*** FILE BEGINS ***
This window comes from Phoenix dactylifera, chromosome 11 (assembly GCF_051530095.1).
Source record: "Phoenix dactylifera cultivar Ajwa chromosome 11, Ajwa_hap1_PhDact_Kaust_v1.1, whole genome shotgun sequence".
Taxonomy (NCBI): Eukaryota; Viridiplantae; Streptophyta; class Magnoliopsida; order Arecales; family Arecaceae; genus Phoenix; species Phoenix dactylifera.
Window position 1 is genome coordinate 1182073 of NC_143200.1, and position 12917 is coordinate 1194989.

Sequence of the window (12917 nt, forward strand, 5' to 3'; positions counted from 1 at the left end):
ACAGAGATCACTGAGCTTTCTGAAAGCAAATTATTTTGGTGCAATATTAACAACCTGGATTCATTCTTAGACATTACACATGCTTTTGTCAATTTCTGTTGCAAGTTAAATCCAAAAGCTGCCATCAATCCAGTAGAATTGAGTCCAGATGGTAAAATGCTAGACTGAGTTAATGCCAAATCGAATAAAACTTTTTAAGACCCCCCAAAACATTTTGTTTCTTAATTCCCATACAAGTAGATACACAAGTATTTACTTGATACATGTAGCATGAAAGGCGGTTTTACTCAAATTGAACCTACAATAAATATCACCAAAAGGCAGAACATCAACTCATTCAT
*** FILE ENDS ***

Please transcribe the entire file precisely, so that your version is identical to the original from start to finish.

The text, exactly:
This window comes from Phoenix dactylifera, chromosome 11 (assembly GCF_051530095.1).
Source record: "Phoenix dactylifera cultivar Ajwa chromosome 11, Ajwa_hap1_PhDact_Kaust_v1.1, whole genome shotgun sequence".
Taxonomy (NCBI): Eukaryota; Viridiplantae; Streptophyta; class Magnoliopsida; order Arecales; family Arecaceae; genus Phoenix; species Phoenix dactylifera.
Window position 1 is genome coordinate 1182073 of NC_143200.1, and position 12917 is coordinate 1194989.

Sequence of the window (12917 nt, forward strand, 5' to 3'; positions counted from 1 at the left end):
ACAGAGATCACTGAGCTTTCTGAAAGCAAATTATTTTGGTGCAATATTAACAACCTGGATTCATTCTTAGACATTACACATGCTTTTGTCAATTTCTGTTGCAAGTTAAATCCAAAAGCTGCCATCAATCCAGTAGAATTGAGTCCAGATGGTAAAATGCTAGACTGAGTTAATGCCAAATCGAATAAAACTTTTTAAGACCCCCCAAAACATTTTGTTTCTTAATTCCCATACAAGTAGATACACAAGTATTTACTTGATACATGTAGCATGAAAGGCGGTTTTACTCAAATTGAACCTACAATAAATATCACCAAAAGGCAGAACATCAACTCATTCAT